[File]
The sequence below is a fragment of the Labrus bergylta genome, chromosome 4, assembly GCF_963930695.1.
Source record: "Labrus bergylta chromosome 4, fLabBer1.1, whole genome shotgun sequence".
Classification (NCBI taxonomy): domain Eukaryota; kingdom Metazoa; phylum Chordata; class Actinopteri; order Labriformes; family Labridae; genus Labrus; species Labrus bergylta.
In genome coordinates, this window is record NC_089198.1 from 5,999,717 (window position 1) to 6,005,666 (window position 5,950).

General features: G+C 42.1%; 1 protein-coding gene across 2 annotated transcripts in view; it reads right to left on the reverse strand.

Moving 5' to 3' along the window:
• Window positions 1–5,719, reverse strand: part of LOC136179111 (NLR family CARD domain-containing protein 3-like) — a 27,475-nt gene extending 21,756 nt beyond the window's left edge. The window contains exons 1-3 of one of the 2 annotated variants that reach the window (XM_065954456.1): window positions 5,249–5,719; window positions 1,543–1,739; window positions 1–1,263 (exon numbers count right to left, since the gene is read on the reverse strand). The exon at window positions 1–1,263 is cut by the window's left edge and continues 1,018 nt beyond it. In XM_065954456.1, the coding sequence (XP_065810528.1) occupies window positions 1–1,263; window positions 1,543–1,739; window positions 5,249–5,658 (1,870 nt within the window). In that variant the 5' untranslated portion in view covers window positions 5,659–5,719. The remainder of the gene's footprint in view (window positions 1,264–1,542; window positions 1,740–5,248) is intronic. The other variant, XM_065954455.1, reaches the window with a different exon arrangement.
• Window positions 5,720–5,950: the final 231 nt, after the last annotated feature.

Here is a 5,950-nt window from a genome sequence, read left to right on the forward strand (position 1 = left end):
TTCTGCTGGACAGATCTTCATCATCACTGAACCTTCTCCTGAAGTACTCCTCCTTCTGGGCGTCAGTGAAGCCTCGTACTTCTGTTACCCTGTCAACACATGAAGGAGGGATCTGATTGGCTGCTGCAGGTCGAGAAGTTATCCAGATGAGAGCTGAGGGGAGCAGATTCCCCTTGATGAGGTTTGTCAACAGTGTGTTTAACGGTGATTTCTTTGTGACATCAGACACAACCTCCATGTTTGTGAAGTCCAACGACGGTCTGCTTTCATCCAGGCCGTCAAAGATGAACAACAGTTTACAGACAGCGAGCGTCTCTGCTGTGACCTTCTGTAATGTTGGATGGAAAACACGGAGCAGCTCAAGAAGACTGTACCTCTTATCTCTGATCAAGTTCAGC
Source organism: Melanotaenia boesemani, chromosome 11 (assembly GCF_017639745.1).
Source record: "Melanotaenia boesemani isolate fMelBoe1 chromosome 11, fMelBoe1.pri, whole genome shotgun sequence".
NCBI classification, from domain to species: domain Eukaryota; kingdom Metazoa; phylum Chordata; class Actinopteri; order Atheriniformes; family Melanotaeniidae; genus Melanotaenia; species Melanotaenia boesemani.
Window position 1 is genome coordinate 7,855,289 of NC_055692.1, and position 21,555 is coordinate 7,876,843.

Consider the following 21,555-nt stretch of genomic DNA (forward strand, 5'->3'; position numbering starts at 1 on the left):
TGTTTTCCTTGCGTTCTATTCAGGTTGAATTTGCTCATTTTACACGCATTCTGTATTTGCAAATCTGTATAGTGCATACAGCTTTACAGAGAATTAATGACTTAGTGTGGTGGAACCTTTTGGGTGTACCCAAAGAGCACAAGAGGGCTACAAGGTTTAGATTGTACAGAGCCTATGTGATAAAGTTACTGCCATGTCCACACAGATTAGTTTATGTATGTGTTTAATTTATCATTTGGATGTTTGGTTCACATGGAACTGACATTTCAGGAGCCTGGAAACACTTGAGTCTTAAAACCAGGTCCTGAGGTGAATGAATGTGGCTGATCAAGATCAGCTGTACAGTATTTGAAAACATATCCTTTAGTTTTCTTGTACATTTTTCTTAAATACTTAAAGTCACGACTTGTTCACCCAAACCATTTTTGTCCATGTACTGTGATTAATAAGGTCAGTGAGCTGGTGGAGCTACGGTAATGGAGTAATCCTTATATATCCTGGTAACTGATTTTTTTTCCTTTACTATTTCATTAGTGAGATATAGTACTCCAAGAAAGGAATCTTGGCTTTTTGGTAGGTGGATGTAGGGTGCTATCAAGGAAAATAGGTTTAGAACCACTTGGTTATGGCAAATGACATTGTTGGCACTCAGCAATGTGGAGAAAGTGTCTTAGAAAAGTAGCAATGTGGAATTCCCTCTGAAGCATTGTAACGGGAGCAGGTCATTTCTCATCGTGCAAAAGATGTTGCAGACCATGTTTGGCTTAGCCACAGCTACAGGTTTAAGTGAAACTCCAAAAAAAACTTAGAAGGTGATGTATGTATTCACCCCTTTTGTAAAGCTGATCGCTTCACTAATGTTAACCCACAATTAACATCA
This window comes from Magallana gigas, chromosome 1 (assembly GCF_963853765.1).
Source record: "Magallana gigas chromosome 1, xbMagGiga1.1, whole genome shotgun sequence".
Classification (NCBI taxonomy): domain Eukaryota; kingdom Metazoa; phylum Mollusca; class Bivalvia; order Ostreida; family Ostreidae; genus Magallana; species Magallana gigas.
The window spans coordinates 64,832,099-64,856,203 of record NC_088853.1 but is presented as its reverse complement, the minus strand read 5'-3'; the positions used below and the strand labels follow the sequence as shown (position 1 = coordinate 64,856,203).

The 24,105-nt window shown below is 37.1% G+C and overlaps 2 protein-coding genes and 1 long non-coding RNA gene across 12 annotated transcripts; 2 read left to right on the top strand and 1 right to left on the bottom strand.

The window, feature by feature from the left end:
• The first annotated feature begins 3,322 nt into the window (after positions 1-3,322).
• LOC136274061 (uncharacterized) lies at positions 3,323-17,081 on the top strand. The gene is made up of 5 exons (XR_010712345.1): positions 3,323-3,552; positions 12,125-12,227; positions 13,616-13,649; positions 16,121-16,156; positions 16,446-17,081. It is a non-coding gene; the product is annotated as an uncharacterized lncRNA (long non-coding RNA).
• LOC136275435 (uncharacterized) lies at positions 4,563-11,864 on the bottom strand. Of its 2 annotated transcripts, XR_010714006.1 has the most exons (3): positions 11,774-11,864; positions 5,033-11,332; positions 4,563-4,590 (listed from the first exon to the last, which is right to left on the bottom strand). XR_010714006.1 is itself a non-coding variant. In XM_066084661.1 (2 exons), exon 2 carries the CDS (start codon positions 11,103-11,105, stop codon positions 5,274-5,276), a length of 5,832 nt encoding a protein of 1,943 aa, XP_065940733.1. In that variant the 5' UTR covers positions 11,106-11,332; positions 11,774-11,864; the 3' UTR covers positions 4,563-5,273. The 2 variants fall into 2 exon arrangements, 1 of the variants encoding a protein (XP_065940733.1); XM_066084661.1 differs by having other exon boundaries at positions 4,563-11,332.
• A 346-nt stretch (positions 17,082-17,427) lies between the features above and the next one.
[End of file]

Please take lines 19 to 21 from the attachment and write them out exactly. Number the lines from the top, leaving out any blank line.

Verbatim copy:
Classification (NCBI taxonomy): domain Eukaryota; kingdom Metazoa; phylum Mollusca; class Bivalvia; order Ostreida; family Ostreidae; genus Magallana; species Magallana gigas.
The window spans coordinates 64,832,099-64,856,203 of record NC_088853.1 but is presented as its reverse complement, the minus strand read 5'-3'; the positions used below and the strand labels follow the sequence as shown (position 1 = coordinate 64,856,203).

The 24,105-nt window shown below is 37.1% G+C and overlaps 2 protein-coding genes and 1 long non-coding RNA gene across 12 annotated transcripts; 2 read left to right on the top strand and 1 right to left on the bottom strand.